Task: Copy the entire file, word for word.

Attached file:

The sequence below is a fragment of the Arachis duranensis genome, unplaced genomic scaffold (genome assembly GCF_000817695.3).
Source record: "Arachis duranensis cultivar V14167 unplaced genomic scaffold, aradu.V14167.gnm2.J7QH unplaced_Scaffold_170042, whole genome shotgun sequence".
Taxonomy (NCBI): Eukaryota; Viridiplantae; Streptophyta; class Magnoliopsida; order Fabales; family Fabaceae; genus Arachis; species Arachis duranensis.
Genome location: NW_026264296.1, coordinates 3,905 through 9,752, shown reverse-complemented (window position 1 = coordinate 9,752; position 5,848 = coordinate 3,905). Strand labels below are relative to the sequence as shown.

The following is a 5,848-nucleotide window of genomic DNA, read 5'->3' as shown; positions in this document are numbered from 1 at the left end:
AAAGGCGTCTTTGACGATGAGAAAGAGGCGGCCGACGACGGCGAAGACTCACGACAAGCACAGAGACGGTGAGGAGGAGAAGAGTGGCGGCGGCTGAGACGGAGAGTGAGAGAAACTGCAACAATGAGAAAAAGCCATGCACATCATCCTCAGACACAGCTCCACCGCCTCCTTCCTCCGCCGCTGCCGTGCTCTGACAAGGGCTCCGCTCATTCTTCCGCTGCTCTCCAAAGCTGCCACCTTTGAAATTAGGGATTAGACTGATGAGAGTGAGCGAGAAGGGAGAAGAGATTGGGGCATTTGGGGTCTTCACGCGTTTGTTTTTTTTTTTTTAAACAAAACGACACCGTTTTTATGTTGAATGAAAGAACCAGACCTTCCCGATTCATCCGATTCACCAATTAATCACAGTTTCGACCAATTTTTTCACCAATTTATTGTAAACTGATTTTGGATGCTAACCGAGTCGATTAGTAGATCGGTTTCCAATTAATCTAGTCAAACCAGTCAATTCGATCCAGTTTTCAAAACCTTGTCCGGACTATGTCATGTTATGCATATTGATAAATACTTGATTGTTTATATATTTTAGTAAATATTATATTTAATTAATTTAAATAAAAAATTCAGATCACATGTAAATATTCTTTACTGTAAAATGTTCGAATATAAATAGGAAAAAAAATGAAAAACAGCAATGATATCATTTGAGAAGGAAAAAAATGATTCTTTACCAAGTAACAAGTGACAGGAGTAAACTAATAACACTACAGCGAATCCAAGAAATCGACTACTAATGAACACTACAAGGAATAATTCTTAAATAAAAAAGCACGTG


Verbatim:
The sequence below is a fragment of the Arachis duranensis genome, unplaced genomic scaffold (genome assembly GCF_000817695.3).
Source record: "Arachis duranensis cultivar V14167 unplaced genomic scaffold, aradu.V14167.gnm2.J7QH unplaced_Scaffold_170042, whole genome shotgun sequence".
Taxonomy (NCBI): Eukaryota; Viridiplantae; Streptophyta; class Magnoliopsida; order Fabales; family Fabaceae; genus Arachis; species Arachis duranensis.
Genome location: NW_026264296.1, coordinates 3,905 through 9,752, shown reverse-complemented (window position 1 = coordinate 9,752; position 5,848 = coordinate 3,905). Strand labels below are relative to the sequence as shown.

The following is a 5,848-nucleotide window of genomic DNA, read 5'->3' as shown; positions in this document are numbered from 1 at the left end:
AAAGGCGTCTTTGACGATGAGAAAGAGGCGGCCGACGACGGCGAAGACTCACGACAAGCACAGAGACGGTGAGGAGGAGAAGAGTGGCGGCGGCTGAGACGGAGAGTGAGAGAAACTGCAACAATGAGAAAAAGCCATGCACATCATCCTCAGACACAGCTCCACCGCCTCCTTCCTCCGCCGCTGCCGTGCTCTGACAAGGGCTCCGCTCATTCTTCCGCTGCTCTCCAAAGCTGCCACCTTTGAAATTAGGGATTAGACTGATGAGAGTGAGCGAGAAGGGAGAAGAGATTGGGGCATTTGGGGTCTTCACGCGTTTGTTTTTTTTTTTTTAAACAAAACGACACCGTTTTTATGTTGAATGAAAGAACCAGACCTTCCCGATTCATCCGATTCACCAATTAATCACAGTTTCGACCAATTTTTTCACCAATTTATTGTAAACTGATTTTGGATGCTAACCGAGTCGATTAGTAGATCGGTTTCCAATTAATCTAGTCAAACCAGTCAATTCGATCCAGTTTTCAAAACCTTGTCCGGACTATGTCATGTTATGCATATTGATAAATACTTGATTGTTTATATATTTTAGTAAATATTATATTTAATTAATTTAAATAAAAAATTCAGATCACATGTAAATATTCTTTACTGTAAAATGTTCGAATATAAATAGGAAAAAAAATGAAAAACAGCAATGATATCATTTGAGAAGGAAAAAAATGATTCTTTACCAAGTAACAAGTGACAGGAGTAAACTAATAACACTACAGCGAATCCAAGAAATCGACTACTAATGAACACTACAAGGAATAATTCTTAAATAAAAAAGCACGTG